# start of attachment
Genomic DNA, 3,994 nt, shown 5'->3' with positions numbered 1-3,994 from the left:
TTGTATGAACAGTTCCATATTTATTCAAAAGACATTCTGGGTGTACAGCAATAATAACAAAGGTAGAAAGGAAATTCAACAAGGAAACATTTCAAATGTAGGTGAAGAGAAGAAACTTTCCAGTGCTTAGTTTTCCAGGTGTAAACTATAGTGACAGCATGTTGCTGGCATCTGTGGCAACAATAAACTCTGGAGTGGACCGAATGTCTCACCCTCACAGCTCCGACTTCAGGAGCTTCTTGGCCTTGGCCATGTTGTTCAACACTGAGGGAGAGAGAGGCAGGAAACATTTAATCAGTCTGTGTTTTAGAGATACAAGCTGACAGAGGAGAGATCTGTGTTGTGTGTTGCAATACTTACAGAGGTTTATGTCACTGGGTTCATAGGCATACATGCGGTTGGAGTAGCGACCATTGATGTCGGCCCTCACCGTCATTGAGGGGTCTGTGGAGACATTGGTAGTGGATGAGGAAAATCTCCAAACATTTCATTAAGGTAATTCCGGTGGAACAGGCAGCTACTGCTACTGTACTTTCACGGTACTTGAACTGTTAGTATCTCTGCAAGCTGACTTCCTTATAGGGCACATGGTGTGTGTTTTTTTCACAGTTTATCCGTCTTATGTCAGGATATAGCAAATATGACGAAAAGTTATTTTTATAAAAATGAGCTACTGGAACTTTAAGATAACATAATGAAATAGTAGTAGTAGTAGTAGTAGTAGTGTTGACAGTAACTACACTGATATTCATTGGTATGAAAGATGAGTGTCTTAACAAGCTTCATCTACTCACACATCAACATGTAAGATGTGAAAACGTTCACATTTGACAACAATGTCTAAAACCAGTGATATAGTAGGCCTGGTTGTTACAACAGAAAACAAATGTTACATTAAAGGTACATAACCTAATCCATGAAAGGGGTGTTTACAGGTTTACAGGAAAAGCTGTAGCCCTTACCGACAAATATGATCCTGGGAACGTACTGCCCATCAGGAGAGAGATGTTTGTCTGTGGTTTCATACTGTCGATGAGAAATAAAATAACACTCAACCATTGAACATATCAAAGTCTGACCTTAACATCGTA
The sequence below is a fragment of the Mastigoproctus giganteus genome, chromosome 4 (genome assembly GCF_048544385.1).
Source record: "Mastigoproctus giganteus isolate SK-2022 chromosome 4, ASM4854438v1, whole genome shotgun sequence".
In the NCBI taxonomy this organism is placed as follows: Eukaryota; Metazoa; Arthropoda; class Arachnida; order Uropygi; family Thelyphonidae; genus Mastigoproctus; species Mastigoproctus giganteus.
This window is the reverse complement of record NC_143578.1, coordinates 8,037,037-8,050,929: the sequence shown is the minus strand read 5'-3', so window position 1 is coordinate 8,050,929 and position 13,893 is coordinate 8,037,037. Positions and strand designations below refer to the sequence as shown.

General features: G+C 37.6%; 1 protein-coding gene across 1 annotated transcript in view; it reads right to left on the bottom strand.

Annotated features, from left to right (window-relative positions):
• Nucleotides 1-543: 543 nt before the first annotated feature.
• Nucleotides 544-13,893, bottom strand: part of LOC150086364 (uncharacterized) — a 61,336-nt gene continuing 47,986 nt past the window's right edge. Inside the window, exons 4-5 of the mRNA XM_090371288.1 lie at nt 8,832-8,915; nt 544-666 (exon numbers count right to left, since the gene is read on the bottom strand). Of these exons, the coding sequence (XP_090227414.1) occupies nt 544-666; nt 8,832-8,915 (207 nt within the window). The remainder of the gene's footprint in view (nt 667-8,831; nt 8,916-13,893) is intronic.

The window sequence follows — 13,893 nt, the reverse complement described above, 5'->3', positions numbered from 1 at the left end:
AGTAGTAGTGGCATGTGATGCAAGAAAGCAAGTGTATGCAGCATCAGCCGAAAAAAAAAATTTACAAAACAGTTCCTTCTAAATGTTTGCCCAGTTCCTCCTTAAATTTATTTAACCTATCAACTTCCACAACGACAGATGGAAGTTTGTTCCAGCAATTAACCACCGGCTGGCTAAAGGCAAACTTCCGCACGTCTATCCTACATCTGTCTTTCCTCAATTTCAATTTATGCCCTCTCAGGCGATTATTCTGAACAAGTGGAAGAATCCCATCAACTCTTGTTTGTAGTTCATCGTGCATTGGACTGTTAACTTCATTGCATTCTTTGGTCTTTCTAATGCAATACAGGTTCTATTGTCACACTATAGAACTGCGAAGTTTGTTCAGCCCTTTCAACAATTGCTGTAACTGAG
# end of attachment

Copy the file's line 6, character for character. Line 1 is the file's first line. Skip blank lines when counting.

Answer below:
This window is the reverse complement of record NC_143578.1, coordinates 8,037,037-8,050,929: the sequence shown is the minus strand read 5'-3', so window position 1 is coordinate 8,050,929 and position 13,893 is coordinate 8,037,037. Positions and strand designations below refer to the sequence as shown.